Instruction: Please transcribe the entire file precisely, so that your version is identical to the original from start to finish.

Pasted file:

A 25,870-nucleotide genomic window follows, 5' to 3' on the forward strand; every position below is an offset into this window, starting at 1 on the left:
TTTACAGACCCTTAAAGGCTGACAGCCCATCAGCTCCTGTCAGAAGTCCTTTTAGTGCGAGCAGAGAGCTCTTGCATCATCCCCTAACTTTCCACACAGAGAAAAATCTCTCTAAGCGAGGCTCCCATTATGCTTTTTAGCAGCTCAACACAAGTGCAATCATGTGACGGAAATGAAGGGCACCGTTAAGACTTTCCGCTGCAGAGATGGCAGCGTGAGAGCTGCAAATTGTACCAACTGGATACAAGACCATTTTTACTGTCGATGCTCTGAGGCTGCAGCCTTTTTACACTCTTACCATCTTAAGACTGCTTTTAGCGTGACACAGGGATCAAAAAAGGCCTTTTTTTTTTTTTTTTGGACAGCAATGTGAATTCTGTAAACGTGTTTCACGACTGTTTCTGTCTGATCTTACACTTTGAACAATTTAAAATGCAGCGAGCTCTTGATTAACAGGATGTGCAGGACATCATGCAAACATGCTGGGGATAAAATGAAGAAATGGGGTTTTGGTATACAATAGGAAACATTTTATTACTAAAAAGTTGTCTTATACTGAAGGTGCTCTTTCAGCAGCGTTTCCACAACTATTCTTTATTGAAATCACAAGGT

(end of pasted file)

A 25,870-nucleotide genomic window follows, 5' to 3' on the forward strand; every position below is an offset into this window, starting at 1 on the left:
TTTACAGACCCTTAAAGGCTGACAGCCCATCAGCTCCTGTCAGAAGTCCTTTTAGTGCGAGCAGAGAGCTCTTGCATCATCCCCTAACTTTCCACACAGAGAAAAATCTCTCTAAGCGAGGCTCCCATTATGCTTTTTAGCAGCTCAACACAAGTGCAATCATGTGACGGAAATGAAGGGCACCGTTAAGACTTTCCGCTGCAGAGATGGCAGCGTGAGAGCTGCAAATTGTACCAACTGGATACAAGACCATTTTTACTGTCGATGCTCTGAGGCTGCAGCCTTTTTACACTCTTACCATCTTAAGACTGCTTTTAGCGTGACACAGGGATCAAAAAAGGCCTTTTTTTTTTTTTTTTGGACAGCAATGTGAATTCTGTAAACGTGTTTCACGACTGTTTCTGTCTGATCTTACACTTTGAACAATTTAAAATGCAGCGAGCTCTTGATTAACAGGATGTGCAGGACATCATGCAAACATGCTGGGGATAAAATGAAGAAATGGGGTTTTGGTATACAATAGGAAACATTTTATTACTAAAAAGTTGTCTTATACTGAAGGTGCTCTTTCAGCAGCGTTTCCACAACTATTCTTTATTGAAATCACAAGGT